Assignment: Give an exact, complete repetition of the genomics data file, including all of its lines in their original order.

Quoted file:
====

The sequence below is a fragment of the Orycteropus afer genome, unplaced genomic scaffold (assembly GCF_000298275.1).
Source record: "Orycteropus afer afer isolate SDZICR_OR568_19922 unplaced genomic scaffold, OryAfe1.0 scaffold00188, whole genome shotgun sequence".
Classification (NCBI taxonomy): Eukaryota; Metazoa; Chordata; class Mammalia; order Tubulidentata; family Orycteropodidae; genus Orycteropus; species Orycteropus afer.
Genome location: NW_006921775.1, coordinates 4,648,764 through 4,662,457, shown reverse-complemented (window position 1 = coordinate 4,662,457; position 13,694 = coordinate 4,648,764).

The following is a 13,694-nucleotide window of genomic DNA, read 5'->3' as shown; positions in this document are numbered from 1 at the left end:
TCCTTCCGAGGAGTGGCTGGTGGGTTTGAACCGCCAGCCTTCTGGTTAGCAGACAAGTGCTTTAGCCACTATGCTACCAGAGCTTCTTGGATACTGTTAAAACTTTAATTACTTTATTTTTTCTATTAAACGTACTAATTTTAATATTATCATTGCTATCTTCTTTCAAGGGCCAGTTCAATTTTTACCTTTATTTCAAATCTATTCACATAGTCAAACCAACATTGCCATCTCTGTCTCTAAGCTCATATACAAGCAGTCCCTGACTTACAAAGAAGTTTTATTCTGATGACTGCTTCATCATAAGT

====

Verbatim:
The sequence below is a fragment of the Orycteropus afer genome, unplaced genomic scaffold (assembly GCF_000298275.1).
Source record: "Orycteropus afer afer isolate SDZICR_OR568_19922 unplaced genomic scaffold, OryAfe1.0 scaffold00188, whole genome shotgun sequence".
Classification (NCBI taxonomy): Eukaryota; Metazoa; Chordata; class Mammalia; order Tubulidentata; family Orycteropodidae; genus Orycteropus; species Orycteropus afer.
Genome location: NW_006921775.1, coordinates 4,648,764 through 4,662,457, shown reverse-complemented (window position 1 = coordinate 4,662,457; position 13,694 = coordinate 4,648,764).

The following is a 13,694-nucleotide window of genomic DNA, read 5'->3' as shown; positions in this document are numbered from 1 at the left end:
TCCTTCCGAGGAGTGGCTGGTGGGTTTGAACCGCCAGCCTTCTGGTTAGCAGACAAGTGCTTTAGCCACTATGCTACCAGAGCTTCTTGGATACTGTTAAAACTTTAATTACTTTATTTTTTCTATTAAACGTACTAATTTTAATATTATCATTGCTATCTTCTTTCAAGGGCCAGTTCAATTTTTACCTTTATTTCAAATCTATTCACATAGTCAAACCAACATTGCCATCTCTGTCTCTAAGCTCATATACAAGCAGTCCCTGACTTACAAAGAAGTTTTATTCTGATGACTGCTTCATCATAAGT